UMN researchers outline wearable tech for managing stress

A UMN project brings together robotics and AI to hug stressed individuals.

The Smart Hugs' project for wearable technology.

Courtesy Wearable Technology Lab: College of Design

The Smart Hugs’ project for wearable technology.

Katie Salai

A University of Minnesota project combines robotics, simulated hugs and AI conversations in hopes of an eventual day-to-day stress tracking technology. 

In a paper to be submitted by May 3 for the International Symposium on Wearable Computers, College of Design researchers detail a compression vest that can be used to relieve stress. A University of Minnesota Grand Challenges Initiative looks to combine three devices: a compression vest, a biometric-gathering bracelet and an at-home AI assistant into a stress management plan. 

With the “Smart Hugs” technology, a person would speak to the AI in the morning about stressors they anticipate, and again in the evening to check in about stressful events. The bracelet would track the indicators of a stressor and the vest would alleviate stress via the simulation of a hug.

“Some people may have a physiological reaction that is consistent with a stress response, but they may not perceive it as stressful. Maybe [they’re] so used to that,” said Serguei Pakhomov, a professor in the Department of Pharmaceutical Care and Health Systems. “This is just kind of a starting project that puts together different technologies and different expertise.”

The team anticipates a wide variety of applications and is involving researchers from multiple disciplines. Some noted uses include assisting the elderly with remembering appointments or circumventing nicotine addiction through stress relief. 

“Putting all the pieces together is one of the major innovations of this project, and each piece in itself is valuable,” said Maria Gini, a professor in the College of Computer Science and Engineering. “Because even if the entire system maybe is not used by too many people, the components will become very useful.” 

The vest works through shape-memory alloys, which contract to compress the vest’s torso, upper arms and shoulders to simulate a hug. It is still unknown why the physiological mechanism of compression is comforting to humans.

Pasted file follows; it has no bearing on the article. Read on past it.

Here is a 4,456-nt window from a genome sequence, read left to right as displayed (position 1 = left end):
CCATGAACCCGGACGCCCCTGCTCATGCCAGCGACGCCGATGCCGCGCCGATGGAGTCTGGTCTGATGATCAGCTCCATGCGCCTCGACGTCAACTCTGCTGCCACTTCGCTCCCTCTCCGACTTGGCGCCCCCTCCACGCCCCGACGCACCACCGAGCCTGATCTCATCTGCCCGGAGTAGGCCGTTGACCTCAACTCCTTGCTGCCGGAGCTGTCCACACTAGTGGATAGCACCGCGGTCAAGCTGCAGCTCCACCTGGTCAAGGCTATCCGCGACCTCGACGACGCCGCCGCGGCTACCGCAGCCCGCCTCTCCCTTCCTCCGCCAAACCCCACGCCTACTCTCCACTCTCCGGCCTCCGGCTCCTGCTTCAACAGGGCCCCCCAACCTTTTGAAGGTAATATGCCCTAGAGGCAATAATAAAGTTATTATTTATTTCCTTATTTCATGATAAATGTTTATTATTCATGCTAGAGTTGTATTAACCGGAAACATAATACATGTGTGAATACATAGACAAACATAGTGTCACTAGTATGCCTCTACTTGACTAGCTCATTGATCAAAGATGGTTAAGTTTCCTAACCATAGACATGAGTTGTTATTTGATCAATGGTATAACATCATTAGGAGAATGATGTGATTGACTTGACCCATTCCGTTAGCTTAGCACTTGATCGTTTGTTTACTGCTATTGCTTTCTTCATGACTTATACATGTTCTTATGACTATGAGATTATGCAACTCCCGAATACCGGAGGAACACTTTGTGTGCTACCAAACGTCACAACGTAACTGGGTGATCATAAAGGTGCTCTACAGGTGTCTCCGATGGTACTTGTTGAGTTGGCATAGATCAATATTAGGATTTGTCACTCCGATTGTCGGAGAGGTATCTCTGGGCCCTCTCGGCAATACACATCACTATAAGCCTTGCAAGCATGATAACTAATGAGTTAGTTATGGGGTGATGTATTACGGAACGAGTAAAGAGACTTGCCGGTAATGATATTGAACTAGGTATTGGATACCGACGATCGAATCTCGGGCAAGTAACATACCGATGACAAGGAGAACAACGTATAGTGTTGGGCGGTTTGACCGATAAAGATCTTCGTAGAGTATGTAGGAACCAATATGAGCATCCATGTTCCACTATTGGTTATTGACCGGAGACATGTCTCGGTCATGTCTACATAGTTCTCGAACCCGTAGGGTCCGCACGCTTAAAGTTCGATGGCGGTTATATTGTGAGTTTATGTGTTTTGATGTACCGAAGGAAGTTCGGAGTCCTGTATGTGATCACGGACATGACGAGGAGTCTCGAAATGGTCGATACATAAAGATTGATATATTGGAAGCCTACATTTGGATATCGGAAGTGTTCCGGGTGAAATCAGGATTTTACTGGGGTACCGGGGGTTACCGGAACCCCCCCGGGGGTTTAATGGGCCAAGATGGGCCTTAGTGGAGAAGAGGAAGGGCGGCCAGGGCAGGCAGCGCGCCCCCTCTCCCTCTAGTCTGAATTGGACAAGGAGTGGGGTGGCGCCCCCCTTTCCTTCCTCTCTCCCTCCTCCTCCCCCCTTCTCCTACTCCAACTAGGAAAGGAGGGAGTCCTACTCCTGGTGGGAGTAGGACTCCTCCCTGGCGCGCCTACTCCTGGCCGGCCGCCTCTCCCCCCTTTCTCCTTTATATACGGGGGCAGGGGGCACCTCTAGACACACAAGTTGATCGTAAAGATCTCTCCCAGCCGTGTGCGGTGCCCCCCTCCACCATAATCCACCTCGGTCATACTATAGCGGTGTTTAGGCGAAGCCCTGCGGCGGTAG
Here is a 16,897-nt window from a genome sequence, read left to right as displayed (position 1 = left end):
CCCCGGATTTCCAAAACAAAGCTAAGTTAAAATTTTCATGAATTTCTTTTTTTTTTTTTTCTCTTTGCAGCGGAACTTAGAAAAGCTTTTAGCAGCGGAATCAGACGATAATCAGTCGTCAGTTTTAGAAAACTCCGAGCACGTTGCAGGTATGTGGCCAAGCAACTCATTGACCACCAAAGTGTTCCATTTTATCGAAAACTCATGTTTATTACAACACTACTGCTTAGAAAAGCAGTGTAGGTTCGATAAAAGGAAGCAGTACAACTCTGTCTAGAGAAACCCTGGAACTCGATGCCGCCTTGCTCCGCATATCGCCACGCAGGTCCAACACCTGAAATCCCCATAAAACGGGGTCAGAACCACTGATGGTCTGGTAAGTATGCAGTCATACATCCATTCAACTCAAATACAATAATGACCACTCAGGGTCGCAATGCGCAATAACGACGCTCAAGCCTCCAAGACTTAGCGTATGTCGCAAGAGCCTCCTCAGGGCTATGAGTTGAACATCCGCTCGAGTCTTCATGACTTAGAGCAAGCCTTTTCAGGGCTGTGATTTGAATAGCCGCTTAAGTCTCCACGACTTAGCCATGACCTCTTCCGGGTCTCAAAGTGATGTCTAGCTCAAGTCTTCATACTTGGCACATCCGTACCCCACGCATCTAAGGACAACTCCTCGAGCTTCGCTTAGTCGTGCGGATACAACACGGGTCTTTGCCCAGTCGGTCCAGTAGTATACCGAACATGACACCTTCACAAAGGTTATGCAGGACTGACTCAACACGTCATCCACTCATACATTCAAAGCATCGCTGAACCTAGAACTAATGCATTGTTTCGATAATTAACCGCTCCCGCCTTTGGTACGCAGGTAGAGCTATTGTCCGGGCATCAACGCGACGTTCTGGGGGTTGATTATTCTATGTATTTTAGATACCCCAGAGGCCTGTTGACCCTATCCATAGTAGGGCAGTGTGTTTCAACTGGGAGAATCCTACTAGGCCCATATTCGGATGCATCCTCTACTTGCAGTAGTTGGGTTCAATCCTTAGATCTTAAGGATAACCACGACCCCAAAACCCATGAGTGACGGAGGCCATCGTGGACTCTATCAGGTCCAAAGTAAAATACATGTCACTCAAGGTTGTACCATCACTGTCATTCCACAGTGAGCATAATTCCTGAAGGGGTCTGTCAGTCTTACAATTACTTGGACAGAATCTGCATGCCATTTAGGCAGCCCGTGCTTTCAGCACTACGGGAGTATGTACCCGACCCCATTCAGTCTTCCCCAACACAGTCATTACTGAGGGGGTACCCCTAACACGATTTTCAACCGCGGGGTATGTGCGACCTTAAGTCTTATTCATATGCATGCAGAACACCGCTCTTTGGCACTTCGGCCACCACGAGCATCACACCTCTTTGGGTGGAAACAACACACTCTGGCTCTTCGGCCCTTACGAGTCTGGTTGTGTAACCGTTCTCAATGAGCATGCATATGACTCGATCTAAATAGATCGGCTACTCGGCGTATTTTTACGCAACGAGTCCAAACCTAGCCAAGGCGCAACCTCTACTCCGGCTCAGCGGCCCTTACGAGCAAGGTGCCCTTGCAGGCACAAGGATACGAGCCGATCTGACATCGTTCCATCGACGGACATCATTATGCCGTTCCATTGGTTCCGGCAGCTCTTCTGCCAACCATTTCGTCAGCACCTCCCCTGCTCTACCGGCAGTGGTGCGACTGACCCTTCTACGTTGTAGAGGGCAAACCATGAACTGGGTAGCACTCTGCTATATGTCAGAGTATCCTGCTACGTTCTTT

“Right now, we can basically create a squeeze anywhere on the body for any magnitude that we might want for any duration that we might want. And we don’t know what’s best, because there isn’t a prescription or a scientific basis as far as what is optimal,” said Brad Holschuh, co-director of the University’s Wearable Technology Lab. 

The direct impacts of the vest are not intended to be medical. The compression primarily has emotional benefits that could change a person’s reaction to stressful situations.

“So the idea here is that the system will automatically monitor what’s going on with them with their daily lives and their physiology and apply interventions as necessary,” Pakhomov said. 

The latest prototype of the compression vest has just been completed while human trials for the biometric-gathering bracelet will be completed May 2. The AI component of the research is still in early stages, but the team is looking to answer how “human” people will want this system to be. 

“Do people even want these systems to have a more natural conversational style?” said computer science Ph.D. candidate Libby Ferland. “We’re trying to get some sense of how people’s reactions to different types of personalization varies.”